Current John Bahcall Fellow
Markus Ahlers received his PhD from the University of Hamburg, Germany, in 2007. Following completion of his degree, he worked as a postdoctoral fellow at the University of Oxford, UK and the State University of New York in Stony Brook. His research interests cover various aspects of neutrino astronomy.
Ahlers has been working on neutrino production associated with the acceleration and propagation of cosmic rays and gamma rays. The detection of these faint neutrino fluxes is an important test for our understanding of high-energy phenomena in the Universe and one of the main science goals of the IceCube Neutrino Observatory. Ahlers has been a member of the IceCube Collaboration since 2007.
John Bahcall Fellow 2015-2016
Keith Bechtol received his PhD in 2012 from Stanford University, where he contributed to several efforts aimed at understanding the origin of the extragalactic gamma-ray background. He has been an active member of the Fermi-LAT Collaboration since 2007.
After receiving his PhD, Bechtol worked on the Dark Energy Survey (DES) at the University of Chicago’s Kavli Institute for Cosmological Physics. DES is a wide-field optical survey of the Southern Hemisphere. Bechtol and collaborators have identified several new ultrafaint satellite galaxies orbiting the Milky Way, which provide new targets to search for indirect dark matter signals. In 2014, Bechtol deployed to McMurdo station in Antarctica to prepare for the ANITA-III balloon flight. His curent research interests includes indirect dark matter searches, multimessenger constraints on the origin of the IceCube astrophysical neutrino signal, and detecting ultra-high-energy neutrinos via the radio technique.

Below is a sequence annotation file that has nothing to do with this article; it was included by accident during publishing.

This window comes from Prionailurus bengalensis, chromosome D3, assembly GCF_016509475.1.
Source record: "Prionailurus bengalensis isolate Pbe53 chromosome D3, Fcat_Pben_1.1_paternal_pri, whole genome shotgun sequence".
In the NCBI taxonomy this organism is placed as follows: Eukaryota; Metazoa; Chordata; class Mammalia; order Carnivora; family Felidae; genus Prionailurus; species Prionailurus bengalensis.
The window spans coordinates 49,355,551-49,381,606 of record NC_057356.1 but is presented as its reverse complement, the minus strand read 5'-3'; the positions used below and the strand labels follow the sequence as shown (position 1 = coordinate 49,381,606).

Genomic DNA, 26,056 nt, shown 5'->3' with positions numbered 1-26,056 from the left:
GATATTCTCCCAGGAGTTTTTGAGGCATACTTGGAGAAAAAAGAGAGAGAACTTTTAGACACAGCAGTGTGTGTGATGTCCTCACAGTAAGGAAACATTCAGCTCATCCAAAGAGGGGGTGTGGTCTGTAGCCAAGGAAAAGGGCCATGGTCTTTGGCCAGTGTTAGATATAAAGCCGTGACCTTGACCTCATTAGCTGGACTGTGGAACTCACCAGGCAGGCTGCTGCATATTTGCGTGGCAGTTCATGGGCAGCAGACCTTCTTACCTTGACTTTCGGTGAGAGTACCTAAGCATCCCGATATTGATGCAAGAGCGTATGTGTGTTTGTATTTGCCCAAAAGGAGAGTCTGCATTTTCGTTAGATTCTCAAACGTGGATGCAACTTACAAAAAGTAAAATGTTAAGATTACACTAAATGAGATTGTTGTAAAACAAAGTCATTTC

John Bahcall Fellow 2011-2014
Claudio Kopper received his PhD from the University of Erlangen, Germany, in 2010. As a graduate student, he worked on optimizing the layout of the planned KM3NeT neutrino telescope, a task that involved rewriting and updating most of the existing simulation code, studying a new photodetector design and evaluating the detector performance for different possible neutrino sources.
After receiving his PhD, Kopper went to NIKHEF, the National Institute for Subatomic Physics in Amsterdam, to help finalize the design of KM3NeT. This included major contributions to the KM3NeT Technical Design Report concerning the physics potential of the current design of KM3NeT. At NIKHEF, he was also involved in simulations for a low-energy upgrade of IceCube, which is currently in an early planning stage.